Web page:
Welcome to a simpler tax plan! As Philly-area accountants see it, there are potential winners and losers.

The outline: The White House has proposed three new tax brackets for individual Americans, instead of seven: 10 percent; 25 percent; and 35 percent. Corporations would pay 15 percent, less than half the current 35 percent rate —  good news for the owners of small and midsize businesses.

Currently, the standard deduction is $6,350 for single taxpayers and $12,700 for married joint filers. President Trump wants to double the standard deduction, to $12,700 for singles and $25,400 for married joint filers.

Out the window: Long-standing deductions such as medical; state and local taxes (including property taxes); investment interest; casualty and theft losses; gambling losses; and certain employee expenses.

Only mortgage interest, retirement savings, and charitable deductions remain.

Winner: The rich, who would benefit more than the middle-class, as the alternative minimum and estate taxes also would disappear. But small and medium-sized business owners also would benefit, based on the 15 percent rate the White House proposes on corporate and pass-through business income.

Also, charities could reap big gifts. If, for instance, people can't deduct property taxes, they may opt to write bigger checks to charity for higher deductions, said Mark Carrow, managing partner with Citrin Cooperman in Center City.

Loser: Property owners, especially in high-tax states such as New Jersey, New York, and California. If you own a residence in Pennsylvania or a beach house at the Jersey Shore, you won't be able to deduct property taxes on either under the proposal. For many Americans, property taxes are their main deduction. Bye-bye to that.

"This proposal could represent a detrimental cost to the average person who lives in New Jersey, because it effectively pushes up your tax rate," Carrow said.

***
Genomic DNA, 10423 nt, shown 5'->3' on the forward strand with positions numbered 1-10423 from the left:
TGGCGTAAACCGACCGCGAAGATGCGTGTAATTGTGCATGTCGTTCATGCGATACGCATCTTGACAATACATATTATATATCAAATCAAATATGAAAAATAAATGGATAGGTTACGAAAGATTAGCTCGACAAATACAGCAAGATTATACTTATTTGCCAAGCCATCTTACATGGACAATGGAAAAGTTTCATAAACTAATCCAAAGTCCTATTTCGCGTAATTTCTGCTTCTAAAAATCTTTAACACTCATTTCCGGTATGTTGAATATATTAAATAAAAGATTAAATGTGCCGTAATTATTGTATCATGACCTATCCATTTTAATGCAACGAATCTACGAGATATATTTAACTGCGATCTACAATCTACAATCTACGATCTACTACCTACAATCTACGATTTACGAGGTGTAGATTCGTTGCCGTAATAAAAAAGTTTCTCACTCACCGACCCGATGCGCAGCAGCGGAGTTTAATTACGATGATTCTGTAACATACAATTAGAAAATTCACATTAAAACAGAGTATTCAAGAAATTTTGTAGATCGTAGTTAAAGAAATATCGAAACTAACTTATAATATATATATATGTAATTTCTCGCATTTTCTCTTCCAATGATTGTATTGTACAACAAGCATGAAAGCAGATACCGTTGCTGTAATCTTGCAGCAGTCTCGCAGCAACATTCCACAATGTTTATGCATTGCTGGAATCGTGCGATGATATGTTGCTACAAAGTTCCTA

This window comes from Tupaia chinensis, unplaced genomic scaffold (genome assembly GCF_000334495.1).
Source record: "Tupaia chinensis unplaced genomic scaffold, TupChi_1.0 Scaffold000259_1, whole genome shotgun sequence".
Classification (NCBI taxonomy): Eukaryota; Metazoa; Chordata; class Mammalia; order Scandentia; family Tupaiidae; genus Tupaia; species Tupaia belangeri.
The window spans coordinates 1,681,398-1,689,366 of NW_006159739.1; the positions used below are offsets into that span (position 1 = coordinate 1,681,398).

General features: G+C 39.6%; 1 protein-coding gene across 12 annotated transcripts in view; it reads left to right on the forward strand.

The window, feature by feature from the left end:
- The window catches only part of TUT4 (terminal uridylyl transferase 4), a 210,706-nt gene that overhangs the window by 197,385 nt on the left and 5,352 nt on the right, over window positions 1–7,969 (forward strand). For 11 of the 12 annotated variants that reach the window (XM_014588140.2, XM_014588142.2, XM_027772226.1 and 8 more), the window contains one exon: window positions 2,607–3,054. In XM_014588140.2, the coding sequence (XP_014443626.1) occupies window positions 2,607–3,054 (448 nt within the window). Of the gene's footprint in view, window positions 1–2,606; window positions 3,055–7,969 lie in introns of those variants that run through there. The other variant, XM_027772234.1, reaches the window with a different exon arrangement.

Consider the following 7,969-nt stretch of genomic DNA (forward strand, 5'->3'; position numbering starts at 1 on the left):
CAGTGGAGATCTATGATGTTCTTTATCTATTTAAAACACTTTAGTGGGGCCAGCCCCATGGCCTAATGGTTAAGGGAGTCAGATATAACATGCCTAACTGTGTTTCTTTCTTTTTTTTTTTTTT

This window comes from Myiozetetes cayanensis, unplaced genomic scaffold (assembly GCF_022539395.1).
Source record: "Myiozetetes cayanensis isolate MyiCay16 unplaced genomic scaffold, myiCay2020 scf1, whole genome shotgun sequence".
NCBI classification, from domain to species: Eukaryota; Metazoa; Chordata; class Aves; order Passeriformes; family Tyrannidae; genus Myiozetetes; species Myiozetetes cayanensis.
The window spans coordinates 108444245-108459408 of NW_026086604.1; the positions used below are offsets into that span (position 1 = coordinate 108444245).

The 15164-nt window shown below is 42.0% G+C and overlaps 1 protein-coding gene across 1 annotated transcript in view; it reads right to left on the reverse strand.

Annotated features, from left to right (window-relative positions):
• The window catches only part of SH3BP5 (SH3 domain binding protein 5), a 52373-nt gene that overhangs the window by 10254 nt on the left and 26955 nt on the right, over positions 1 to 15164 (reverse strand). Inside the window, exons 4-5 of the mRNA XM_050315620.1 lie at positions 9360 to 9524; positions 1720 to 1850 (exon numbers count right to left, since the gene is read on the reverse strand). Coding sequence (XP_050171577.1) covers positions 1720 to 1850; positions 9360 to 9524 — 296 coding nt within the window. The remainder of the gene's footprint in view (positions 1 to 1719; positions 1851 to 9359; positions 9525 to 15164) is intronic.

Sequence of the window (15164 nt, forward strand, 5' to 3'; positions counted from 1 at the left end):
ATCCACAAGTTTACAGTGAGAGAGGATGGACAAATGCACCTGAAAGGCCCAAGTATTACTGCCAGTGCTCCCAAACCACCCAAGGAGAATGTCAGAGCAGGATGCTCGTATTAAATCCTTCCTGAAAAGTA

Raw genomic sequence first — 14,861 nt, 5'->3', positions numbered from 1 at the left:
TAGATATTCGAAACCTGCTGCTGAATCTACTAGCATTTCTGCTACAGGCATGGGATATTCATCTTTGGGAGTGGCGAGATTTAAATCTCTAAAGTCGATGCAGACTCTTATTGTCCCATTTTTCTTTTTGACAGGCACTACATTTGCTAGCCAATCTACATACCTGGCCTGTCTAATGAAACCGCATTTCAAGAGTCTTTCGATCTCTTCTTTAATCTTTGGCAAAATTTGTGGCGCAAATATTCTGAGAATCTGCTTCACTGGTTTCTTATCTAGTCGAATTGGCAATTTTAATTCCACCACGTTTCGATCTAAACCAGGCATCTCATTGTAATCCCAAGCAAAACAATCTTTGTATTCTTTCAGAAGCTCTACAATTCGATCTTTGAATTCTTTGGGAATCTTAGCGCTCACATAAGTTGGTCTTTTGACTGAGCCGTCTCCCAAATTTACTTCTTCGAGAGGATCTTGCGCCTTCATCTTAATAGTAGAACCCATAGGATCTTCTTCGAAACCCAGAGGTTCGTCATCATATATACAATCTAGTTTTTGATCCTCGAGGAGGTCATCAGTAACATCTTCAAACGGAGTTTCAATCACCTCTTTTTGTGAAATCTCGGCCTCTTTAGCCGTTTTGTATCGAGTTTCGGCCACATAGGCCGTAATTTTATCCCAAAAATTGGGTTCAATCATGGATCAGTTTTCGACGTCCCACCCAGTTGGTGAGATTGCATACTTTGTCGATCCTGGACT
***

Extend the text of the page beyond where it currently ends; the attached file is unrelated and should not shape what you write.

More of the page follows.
Noted David Kotok, portfolio manager for Cumberland Advisors, a large municipal-bond investor: "There will be a decided pushback on state and local governments to forgo tax increases and roll back tax rates if possible, since state taxes effectively increase suddenly and significantly from their current levels."

In the short term, Trump's tax proposal could give the economy a boost. Farther down the road, there could be issues.

Winner. The economy. According to the Penn Wharton Budget Model, "President Trump's campaign tax plan stimulates the economy in the short run, by as much as 1.35 percent of GDP, but leaves the economy unchanged within just 10 years," said Wharton professor Kent Smetters. See how at www.budgetmodel.wharton.upenn.edu, which has a presentation called "President Trump's Tax Plan" on the home page.

Loser: Deficit hawks. Longer-term, the tax plan creates substantial deficits, which the White House "seems to be OK with," said Arthur Zatz, special consultant with the Isdaner & Co. accounting and tax-planning firm in Bala Cynwyd.

"It's not intended to be revenue-neutral, but to generate a deficit, and they argue economic growth will produce additional revenues to offset any losses," Zatz said.

He views the first Trump proposal as "more of a letter of intent. Important parts are still unknown, so you can't really plan using this proposal. And it is still skewed very much to upper-income people."

What happens next? There are important milestones coming up over the next few months:

Health bill's disposition: House Republicans look likely to make another attempt at passing the American Health Care Act (AHCA). Republican leaders need to decide whether they can pass a health bill in the House, or officially postpone consideration and move on to other issues, since the budget and tax process cannot move forward until then.

Budget resolution for fiscal 2018: With health legislation in limbo, the only way Congress can pass a meaningful tax cut would be to win bipartisan support, or to pass a new budget resolution that explicitly instructs the tax-writing committees to cut taxes.

Draft tax legislation: In the near term, expect tax-writing committees, particularly the House Ways and Means Committee, to hold hearings examining some of the key issues. In the Senate, timing is more fluid; expect more detail from the Senate Finance Committee over the next couple of months regarding its approach for tax-reform legislation.

According to a note from Goldman Sachs last week to its clients, "The extended timeline for even a draft proposal suggests that while the House could vote on tax legislation in committee before August, a vote on the House floor is less certain, and Senate passage before August looks very unlikely. This suggests that tax legislation is unlikely to become law before Q4 2017. While enactment shortly before year-end is a clear possibility, we believe it is more likely to become law in Q1 2018."